I have tried not to dwell too much on the complete harmony we have somehow established for fear of disturbing the natural order of things, but as someone who has lived with the worst of them and who has been considered the worst of them, I have never taken it for granted. Confidential to Amy: every shooting star I see will remind me of you. And Ranch dressing.

Exception to the rule

I would be remiss not to mention my longest-running roommate ever, Justin, as an admirable exception to the “don’t live with friends” rule. Justin and I could not be more different yet we lived together for 3 years and were good friends before, during, and after. He was eternally baffled by me but never stopped trying to keep the peace and make me happy, even working within the tight confines of the color-coded ‘chore spreadsheet’ I created for the four of us and posted on the fridge on a bi-monthly basis. (No, seriously. I did that. At age 20. So next time one of you tells me to chill out and I reply that I am much more chill now, there’s some proof for you.)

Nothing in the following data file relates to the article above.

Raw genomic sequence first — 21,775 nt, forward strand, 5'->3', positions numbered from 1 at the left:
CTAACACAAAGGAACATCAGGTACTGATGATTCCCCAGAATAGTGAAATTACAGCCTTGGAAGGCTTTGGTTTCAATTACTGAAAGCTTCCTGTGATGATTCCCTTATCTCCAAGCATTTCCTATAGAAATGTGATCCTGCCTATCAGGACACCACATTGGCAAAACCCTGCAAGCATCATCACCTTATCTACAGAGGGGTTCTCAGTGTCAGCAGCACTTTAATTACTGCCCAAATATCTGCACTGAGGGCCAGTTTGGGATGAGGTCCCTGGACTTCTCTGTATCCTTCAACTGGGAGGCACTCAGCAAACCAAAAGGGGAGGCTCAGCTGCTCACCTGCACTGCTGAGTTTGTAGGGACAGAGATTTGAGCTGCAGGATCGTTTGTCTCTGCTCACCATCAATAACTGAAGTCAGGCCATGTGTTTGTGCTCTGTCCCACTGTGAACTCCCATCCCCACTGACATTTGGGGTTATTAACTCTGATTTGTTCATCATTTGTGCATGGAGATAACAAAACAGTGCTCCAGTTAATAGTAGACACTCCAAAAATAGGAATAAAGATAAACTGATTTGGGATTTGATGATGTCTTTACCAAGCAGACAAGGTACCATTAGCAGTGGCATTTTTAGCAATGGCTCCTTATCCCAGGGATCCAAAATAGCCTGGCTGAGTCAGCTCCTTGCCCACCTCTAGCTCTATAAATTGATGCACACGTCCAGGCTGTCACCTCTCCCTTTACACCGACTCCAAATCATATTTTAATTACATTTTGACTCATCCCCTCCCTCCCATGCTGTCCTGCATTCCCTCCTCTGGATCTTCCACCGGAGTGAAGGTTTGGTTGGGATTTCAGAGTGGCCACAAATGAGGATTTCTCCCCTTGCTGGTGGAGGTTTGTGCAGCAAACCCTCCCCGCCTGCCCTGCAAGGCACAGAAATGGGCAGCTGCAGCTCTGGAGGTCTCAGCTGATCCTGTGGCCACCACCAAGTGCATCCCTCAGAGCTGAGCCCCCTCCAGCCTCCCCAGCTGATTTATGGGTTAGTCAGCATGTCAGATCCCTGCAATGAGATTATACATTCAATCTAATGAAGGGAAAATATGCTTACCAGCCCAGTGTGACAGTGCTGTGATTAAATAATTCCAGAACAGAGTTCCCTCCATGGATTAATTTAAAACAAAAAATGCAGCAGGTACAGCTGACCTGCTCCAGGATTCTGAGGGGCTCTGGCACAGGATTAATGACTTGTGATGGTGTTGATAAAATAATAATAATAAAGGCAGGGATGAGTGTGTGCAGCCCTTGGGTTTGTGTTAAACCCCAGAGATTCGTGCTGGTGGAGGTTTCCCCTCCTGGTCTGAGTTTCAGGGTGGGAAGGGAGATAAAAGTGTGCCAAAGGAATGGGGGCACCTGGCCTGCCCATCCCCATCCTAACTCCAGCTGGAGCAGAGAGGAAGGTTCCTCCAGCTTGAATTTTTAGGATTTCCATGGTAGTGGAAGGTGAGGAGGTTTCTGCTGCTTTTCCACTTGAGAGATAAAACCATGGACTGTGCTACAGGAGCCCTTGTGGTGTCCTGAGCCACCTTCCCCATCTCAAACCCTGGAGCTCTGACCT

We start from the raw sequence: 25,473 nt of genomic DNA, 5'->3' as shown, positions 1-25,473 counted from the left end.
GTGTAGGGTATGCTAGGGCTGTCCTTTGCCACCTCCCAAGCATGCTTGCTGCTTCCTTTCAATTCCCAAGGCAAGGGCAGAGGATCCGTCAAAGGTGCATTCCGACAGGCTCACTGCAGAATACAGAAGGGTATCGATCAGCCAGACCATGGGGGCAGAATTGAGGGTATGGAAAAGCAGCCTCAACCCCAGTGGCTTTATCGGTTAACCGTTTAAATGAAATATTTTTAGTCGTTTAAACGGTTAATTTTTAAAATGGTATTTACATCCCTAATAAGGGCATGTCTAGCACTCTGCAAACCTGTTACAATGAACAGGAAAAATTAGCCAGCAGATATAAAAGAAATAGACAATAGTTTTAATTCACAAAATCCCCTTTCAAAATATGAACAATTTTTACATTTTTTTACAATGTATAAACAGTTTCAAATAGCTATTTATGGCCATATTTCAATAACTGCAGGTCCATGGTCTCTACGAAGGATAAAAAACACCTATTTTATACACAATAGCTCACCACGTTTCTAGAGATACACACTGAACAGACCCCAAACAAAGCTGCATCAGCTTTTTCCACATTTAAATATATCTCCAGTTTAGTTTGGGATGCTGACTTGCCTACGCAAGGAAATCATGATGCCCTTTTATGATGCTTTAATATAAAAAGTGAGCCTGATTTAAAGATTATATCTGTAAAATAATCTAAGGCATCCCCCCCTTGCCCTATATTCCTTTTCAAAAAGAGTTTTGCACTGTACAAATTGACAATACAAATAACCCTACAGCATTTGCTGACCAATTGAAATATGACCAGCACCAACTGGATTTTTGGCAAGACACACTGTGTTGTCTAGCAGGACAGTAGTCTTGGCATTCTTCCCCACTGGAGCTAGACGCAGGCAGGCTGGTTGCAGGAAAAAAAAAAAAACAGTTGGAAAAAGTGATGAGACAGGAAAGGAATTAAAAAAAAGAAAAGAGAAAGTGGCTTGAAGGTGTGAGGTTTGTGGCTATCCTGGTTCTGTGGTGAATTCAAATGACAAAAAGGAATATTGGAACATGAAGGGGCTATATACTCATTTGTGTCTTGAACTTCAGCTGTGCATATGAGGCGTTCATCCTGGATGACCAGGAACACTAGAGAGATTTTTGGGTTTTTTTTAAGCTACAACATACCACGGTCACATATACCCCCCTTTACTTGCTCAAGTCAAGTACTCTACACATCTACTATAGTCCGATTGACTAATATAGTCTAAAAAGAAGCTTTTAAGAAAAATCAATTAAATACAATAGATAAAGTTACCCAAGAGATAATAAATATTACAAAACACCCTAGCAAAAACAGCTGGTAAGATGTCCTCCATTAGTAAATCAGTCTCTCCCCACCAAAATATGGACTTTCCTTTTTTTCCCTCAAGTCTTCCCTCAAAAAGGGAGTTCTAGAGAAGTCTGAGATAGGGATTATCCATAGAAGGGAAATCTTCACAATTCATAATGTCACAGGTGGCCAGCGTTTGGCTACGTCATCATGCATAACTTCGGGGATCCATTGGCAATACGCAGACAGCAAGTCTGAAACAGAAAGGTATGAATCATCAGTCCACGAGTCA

The countdown has begun

I leave Tuesday morning and have been packing a lot of stuff into the last few weeks, with tons more to come in my remaining 5 days. The next post will be all about what I’ve done with myself as I prepare to leave Argentina (with pictures, I promise).

3 comments:

Desomniac said...

There better be pictures! God help you if there are no pictures!!!! j/k As a one of the former roommates I can totally attest to the fact that you've chilled out over the years. :)

Momma Archer said...

I think I qualify as your longest running roommate:)

Pamela said...